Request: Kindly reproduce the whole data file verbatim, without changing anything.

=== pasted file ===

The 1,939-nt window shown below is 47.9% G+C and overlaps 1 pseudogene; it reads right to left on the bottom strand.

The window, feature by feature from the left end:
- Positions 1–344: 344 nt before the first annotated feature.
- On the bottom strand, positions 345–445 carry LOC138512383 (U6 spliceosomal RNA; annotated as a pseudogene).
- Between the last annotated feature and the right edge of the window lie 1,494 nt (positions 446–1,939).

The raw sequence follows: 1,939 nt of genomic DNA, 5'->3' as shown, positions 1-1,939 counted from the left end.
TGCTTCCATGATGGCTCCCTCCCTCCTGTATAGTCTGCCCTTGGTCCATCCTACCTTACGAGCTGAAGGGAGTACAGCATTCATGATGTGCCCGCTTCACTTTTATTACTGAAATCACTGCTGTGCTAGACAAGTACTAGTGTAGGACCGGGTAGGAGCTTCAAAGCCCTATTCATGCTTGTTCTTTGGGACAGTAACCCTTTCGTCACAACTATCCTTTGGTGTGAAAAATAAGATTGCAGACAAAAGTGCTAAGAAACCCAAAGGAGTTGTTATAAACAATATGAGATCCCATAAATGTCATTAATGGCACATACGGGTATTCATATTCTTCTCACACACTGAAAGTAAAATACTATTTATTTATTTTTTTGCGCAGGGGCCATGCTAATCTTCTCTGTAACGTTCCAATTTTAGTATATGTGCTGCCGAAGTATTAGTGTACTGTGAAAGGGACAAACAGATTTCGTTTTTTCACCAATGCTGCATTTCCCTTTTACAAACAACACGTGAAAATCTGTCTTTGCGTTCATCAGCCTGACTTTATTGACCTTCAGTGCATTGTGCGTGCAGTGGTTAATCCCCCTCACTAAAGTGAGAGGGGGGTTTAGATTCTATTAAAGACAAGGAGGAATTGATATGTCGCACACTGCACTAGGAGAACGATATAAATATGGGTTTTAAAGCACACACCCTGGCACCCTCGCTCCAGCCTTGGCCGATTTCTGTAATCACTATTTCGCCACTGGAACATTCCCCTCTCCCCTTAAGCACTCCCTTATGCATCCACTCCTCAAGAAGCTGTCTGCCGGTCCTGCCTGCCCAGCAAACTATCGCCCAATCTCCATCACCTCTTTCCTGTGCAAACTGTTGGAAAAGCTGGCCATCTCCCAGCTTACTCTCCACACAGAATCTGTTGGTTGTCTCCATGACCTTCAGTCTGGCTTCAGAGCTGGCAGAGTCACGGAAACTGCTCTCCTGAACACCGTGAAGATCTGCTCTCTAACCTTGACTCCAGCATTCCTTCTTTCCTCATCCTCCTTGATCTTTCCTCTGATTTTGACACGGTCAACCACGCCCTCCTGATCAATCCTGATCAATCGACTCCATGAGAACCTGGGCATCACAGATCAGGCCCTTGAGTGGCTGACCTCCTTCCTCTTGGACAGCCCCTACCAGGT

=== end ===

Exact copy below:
The 1,939-nt window shown below is 47.9% G+C and overlaps 1 pseudogene; it reads right to left on the bottom strand.

The window, feature by feature from the left end:
- Positions 1–344: 344 nt before the first annotated feature.
- On the bottom strand, positions 345–445 carry LOC138512383 (U6 spliceosomal RNA; annotated as a pseudogene).
- Between the last annotated feature and the right edge of the window lie 1,494 nt (positions 446–1,939).

The raw sequence follows: 1,939 nt of genomic DNA, 5'->3' as shown, positions 1-1,939 counted from the left end.
TGCTTCCATGATGGCTCCCTCCCTCCTGTATAGTCTGCCCTTGGTCCATCCTACCTTACGAGCTGAAGGGAGTACAGCATTCATGATGTGCCCGCTTCACTTTTATTACTGAAATCACTGCTGTGCTAGACAAGTACTAGTGTAGGACCGGGTAGGAGCTTCAAAGCCCTATTCATGCTTGTTCTTTGGGACAGTAACCCTTTCGTCACAACTATCCTTTGGTGTGAAAAATAAGATTGCAGACAAAAGTGCTAAGAAACCCAAAGGAGTTGTTATAAACAATATGAGATCCCATAAATGTCATTAATGGCACATACGGGTATTCATATTCTTCTCACACACTGAAAGTAAAATACTATTTATTTATTTTTTTGCGCAGGGGCCATGCTAATCTTCTCTGTAACGTTCCAATTTTAGTATATGTGCTGCCGAAGTATTAGTGTACTGTGAAAGGGACAAACAGATTTCGTTTTTTCACCAATGCTGCATTTCCCTTTTACAAACAACACGTGAAAATCTGTCTTTGCGTTCATCAGCCTGACTTTATTGACCTTCAGTGCATTGTGCGTGCAGTGGTTAATCCCCCTCACTAAAGTGAGAGGGGGGTTTAGATTCTATTAAAGACAAGGAGGAATTGATATGTCGCACACTGCACTAGGAGAACGATATAAATATGGGTTTTAAAGCACACACCCTGGCACCCTCGCTCCAGCCTTGGCCGATTTCTGTAATCACTATTTCGCCACTGGAACATTCCCCTCTCCCCTTAAGCACTCCCTTATGCATCCACTCCTCAAGAAGCTGTCTGCCGGTCCTGCCTGCCCAGCAAACTATCGCCCAATCTCCATCACCTCTTTCCTGTGCAAACTGTTGGAAAAGCTGGCCATCTCCCAGCTTACTCTCCACACAGAATCTGTTGGTTGTCTCCATGACCTTCAGTCTGGCTTCAGAGCTGGCAGAGTCACGGAAACTGCTCTCCTGAACACCGTGAAGATCTGCTCTCTAACCTTGACTCCAGCATTCCTTCTTTCCTCATCCTCCTTGATCTTTCCTCTGATTTTGACACGGTCAACCACGCCCTCCTGATCAATCCTGATCAATCGACTCCATGAGAACCTGGGCATCACAGATCAGGCCCTTGAGTGGCTGACCTCCTTCCTCTTGGACAGCCCCTACCAGGT